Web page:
Grönland missnöjda med makrillavtal

Nyligen slöts ett makrillavtal mellan EU, Norge och Färöarna. Island undertecknade inte avtalet, men en kvot har avsatts för dem ändå.  I avtalet finns dessutom en klausul som innebär en begränsning av den mängd makrill som EU-båtar kan fånga i grönländska vatten. Företrädare för grönländska intressen är missnöjda med denna klausul:

Klausulen som det blir referert til sier følgende: ”The parties shall refrain from allowing vessels flying their flag to participate in any fishing activities regarding mackerel in third party waters, unless these activities are exclusively for experimental purposes with a limit of 4.000 tonnes.”

I følge en representant fra den grønlandske fiskerinæringens arbeidsgiverorganisasjon er en av hovedformålene med avtalen å hindre et grønlandsk makrellfiske. Dette synet blir også støttet av fiskeriministeren på Grønland, som mener at dette gjør Grønland til den store taperen i makrellkonflikten.

Grönland hade själva beslutat öka sin makrillkvot från 60 000 ton till 100 000 ton. Helt oberoende av andra staters kvoter och internationella överenskommelser. Hälften av detta hade avsatts för EU. Något som nu är omöjligt inom ramen för det makrillavtal som finns mellan Norge, EU och Färöarna:

“The employers’ association of Greenland calls on the government of Greenland to immediately demand that the EU and the Danish government remove those elements of the agreement that are directly aimed at Greenland,” said Henrik Leth, chairperson of the Industry committee on fisheries and export of the employers’ association of Greenland.

[…]

The clause has made Greenland the losing party in the dispute for the Northeast Atlantic mackerel stock, he said.

“The mackerel war in the North Atlantic has thereby been moved into Greenland’s fishing waters,” said Leth, who is also chair of Polar Seafood, and hasspoken before in favor of Greenland getting a say in managing and sharing the mackerel stock.

“There is no doubt that the recent agreement concluded between the Faroe Islands, Norway and the EU is directly harmful to the interests of the Greenland fisheries,” said Leth.

“It can only be viewed as an agreement that – in addition to dividing up the quota between the signatories – is also intended to block the possibilities of the Greenlandic fishing industry taking part in the fishing on an equal footing with everyone else. This is unacceptable, both morally and from the point of view of the interests of international fishing policy.”

According to one industry source, the clause is part of the reason why the Faroe Islands ended up getting such a favorable deal in its final agreement with Norway and the EU.

If the clause had not been added, EU vessels would have had rights over 50% of the quotas given to experimental fisheries in Greenland, which in this case would have represented 50,000t of mackerel for 2014. However, Norway argued such an agreement could not exist alongside a coastal state deal.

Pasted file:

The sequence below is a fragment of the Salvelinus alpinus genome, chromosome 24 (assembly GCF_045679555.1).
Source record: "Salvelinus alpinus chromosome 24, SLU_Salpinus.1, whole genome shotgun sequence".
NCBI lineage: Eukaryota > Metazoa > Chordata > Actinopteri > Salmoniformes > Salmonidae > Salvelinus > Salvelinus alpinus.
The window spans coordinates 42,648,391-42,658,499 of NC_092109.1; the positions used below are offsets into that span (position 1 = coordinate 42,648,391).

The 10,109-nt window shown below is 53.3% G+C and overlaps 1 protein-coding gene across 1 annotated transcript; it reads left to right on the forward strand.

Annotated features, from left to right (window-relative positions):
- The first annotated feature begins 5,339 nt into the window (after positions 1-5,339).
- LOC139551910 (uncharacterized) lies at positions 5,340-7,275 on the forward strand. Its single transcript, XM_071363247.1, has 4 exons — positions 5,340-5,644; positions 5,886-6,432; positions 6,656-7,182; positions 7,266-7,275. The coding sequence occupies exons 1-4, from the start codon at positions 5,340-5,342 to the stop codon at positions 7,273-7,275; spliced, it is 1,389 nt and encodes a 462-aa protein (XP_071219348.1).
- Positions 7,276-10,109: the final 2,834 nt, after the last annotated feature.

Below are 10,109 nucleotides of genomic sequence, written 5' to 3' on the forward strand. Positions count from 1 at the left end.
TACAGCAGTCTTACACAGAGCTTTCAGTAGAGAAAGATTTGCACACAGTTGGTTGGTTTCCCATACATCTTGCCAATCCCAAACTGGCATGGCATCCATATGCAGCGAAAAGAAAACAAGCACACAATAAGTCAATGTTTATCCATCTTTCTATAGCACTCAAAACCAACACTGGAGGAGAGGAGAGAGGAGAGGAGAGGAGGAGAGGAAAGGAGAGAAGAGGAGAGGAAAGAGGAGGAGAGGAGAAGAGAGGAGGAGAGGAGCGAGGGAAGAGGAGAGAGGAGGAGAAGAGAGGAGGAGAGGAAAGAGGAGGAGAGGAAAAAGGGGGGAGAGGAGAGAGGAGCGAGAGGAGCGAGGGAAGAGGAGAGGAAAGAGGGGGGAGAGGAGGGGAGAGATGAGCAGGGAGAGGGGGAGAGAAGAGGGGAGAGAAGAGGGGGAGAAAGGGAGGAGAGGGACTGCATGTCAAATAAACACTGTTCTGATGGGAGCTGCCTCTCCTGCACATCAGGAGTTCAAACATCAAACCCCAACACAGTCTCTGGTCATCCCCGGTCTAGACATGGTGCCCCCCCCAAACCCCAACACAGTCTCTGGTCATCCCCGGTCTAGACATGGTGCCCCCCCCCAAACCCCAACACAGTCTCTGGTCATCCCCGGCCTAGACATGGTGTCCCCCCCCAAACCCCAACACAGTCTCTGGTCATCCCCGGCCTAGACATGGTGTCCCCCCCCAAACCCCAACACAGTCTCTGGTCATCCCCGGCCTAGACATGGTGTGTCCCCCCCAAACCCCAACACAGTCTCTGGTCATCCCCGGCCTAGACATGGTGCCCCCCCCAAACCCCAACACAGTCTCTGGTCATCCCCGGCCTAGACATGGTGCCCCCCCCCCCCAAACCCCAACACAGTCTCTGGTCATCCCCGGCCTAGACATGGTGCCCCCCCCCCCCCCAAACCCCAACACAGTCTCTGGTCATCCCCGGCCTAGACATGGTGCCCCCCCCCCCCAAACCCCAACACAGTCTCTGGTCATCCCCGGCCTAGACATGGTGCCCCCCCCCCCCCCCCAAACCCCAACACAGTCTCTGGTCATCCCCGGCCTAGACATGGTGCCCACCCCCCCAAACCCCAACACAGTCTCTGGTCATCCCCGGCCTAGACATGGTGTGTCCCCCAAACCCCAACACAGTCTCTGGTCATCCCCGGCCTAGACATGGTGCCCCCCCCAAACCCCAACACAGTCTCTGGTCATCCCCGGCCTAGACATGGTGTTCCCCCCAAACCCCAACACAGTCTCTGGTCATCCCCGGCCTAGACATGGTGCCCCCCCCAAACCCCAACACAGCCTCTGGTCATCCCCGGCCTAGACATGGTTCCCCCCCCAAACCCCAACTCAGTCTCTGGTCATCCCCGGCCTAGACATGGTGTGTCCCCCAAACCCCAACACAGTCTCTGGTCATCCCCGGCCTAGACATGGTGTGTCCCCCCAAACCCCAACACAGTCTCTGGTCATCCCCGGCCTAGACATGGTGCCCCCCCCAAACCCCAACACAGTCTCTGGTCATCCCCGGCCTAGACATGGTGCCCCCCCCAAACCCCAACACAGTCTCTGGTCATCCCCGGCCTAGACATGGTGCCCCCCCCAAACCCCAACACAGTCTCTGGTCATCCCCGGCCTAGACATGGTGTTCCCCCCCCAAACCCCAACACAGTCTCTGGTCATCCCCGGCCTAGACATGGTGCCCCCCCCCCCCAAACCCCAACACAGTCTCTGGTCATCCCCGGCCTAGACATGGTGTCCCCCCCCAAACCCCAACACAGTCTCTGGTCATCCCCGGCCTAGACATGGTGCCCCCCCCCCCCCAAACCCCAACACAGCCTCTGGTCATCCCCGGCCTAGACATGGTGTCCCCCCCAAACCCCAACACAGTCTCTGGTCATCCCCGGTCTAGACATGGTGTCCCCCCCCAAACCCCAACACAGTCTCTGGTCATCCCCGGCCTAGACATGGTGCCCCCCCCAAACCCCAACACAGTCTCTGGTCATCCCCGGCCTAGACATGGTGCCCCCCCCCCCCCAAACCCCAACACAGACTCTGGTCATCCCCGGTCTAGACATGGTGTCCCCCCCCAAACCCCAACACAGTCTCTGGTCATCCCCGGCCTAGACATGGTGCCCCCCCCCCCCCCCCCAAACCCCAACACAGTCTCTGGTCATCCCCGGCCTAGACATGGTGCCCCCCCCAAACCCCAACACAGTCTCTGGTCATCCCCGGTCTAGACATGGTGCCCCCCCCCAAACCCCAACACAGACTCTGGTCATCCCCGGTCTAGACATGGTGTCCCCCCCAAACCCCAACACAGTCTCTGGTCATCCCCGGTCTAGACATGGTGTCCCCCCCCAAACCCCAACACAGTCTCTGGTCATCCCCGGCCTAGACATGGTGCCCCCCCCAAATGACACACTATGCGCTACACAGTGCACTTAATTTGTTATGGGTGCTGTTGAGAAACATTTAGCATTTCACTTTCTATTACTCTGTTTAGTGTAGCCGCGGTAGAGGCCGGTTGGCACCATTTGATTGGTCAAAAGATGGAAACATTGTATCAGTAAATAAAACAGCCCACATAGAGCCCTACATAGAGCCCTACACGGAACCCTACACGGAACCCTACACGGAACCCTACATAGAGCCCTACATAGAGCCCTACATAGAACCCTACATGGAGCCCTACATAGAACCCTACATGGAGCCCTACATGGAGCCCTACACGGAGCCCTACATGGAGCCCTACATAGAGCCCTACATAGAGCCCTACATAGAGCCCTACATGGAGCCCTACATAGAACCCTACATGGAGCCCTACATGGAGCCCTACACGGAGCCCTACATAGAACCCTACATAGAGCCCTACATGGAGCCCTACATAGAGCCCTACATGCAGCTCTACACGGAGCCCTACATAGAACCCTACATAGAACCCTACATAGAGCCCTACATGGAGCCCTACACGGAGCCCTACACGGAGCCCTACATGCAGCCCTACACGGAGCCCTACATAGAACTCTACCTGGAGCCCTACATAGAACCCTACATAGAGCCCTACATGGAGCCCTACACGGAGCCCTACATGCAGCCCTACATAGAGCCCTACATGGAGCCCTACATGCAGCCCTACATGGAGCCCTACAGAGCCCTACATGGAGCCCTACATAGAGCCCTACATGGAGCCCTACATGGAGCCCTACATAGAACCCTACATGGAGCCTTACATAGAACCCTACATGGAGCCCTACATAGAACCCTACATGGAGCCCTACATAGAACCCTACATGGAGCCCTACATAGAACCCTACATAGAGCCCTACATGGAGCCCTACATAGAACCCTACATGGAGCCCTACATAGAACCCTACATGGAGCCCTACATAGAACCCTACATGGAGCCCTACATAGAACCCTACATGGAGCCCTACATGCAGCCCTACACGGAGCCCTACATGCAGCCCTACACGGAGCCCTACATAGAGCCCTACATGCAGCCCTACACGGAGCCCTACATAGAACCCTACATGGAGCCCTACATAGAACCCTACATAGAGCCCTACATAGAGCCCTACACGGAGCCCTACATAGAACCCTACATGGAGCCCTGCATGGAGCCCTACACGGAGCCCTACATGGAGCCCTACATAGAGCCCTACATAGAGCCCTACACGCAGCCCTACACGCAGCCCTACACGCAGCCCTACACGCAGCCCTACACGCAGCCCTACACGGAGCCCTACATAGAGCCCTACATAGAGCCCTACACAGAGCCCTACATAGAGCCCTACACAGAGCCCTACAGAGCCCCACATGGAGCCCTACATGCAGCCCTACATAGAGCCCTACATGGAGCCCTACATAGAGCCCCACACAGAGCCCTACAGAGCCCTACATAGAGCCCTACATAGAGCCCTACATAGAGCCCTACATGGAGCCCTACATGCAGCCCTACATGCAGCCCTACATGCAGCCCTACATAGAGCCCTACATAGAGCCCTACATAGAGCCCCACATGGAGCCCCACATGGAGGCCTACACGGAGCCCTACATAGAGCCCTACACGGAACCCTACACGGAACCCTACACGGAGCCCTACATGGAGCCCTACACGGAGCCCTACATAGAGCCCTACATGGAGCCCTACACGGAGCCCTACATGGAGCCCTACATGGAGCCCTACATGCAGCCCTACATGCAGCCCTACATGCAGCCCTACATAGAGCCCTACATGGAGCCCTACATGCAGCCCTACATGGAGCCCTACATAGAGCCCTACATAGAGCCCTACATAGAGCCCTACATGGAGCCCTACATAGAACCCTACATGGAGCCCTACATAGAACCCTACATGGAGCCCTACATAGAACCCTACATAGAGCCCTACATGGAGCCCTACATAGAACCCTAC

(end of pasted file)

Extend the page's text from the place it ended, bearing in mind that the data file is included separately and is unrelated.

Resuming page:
Enligt artikeln från Undercurrent News var det Norge som krävde att klausulen skulle in i avtalet. Grönländarn menar att mycket lite hänsyn tagits till grönländska intressen och de är mycket missnöjda med avtalet.

Avtalet är dessutom tveksamt ur beståndsynpunkt. De avtalade kvoterna ligger långt över de vetenskapliga råd som finns vad det gäller TAC:

The five-year mackerel deal sealed by Norway, the Faroe Islands and the European Union set the total allowable catch for the Northeast Atlantic stock at 1.24 million metric tons for 2014 — comfortably above the temporary advice of 890,000t issued by scientists last October.

Noticeably absent from the deal was Iceland, the fourth Northeast Atlantic mackerel coastal state. Observer Russia and hopeful newcomer Greenland are also excluded.

Under the deal, signed on March 12 – andaccessible in full here – at 6pm in London, the Faroes will receive 12.6% of the annual TAC set over the next five years. This is a huge increase from its historical allocation — prior to the mackerel wars’ outbreak in 2010 — of 4.83%.

The EU’s share, in turn, will drop from its recent share of 68.65% to 49%, a drop corresponding to 120,000t, or DKK 2 billion (€268m), according to the Danish pelagic producers’ association.

Norway’s share of the total will drop from 31.35% to 22.5%.

The distribution means the Faroes will have a quota of 156,240t this year, the EU of 611,000t, and Norway of 279,140t.

Another 15.6%, or 193,000t, have been set aside for others, “in particular with the interests of Iceland as a coastal state in mind”, said the Faroese fisheries ministry.

The Norwegian fisheries ministry also said 42,000t have been set aside for international waters regulated by the North East Atlantic Fisheries Commission.

Avtalet har dessutom belönat ett flerårigt överfiske som färöiska fiskare ägnat sig åt. Färöarna får också tillgång till 29% av makrillkvoten i skotska fiskevatten.

Island har också kritiserat avtalet då de menar att det leder till ett kraftigt överfiske.

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